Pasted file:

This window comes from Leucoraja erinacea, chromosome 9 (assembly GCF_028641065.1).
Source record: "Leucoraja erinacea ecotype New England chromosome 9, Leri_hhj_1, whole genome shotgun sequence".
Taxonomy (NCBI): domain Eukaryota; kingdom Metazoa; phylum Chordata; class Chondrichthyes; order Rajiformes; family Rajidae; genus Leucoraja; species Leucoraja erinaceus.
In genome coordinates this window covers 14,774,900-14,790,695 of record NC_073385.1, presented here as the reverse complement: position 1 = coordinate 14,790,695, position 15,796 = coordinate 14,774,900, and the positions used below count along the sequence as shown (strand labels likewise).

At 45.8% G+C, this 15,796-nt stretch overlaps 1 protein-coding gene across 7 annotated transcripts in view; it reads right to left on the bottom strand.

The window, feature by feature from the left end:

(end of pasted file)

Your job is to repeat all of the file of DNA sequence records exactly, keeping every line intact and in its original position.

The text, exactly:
This window comes from Leucoraja erinacea, chromosome 9 (assembly GCF_028641065.1).
Source record: "Leucoraja erinacea ecotype New England chromosome 9, Leri_hhj_1, whole genome shotgun sequence".
Taxonomy (NCBI): domain Eukaryota; kingdom Metazoa; phylum Chordata; class Chondrichthyes; order Rajiformes; family Rajidae; genus Leucoraja; species Leucoraja erinaceus.
In genome coordinates this window covers 14,774,900-14,790,695 of record NC_073385.1, presented here as the reverse complement: position 1 = coordinate 14,790,695, position 15,796 = coordinate 14,774,900, and the positions used below count along the sequence as shown (strand labels likewise).

At 45.8% G+C, this 15,796-nt stretch overlaps 1 protein-coding gene across 7 annotated transcripts in view; it reads right to left on the bottom strand.

The window, feature by feature from the left end: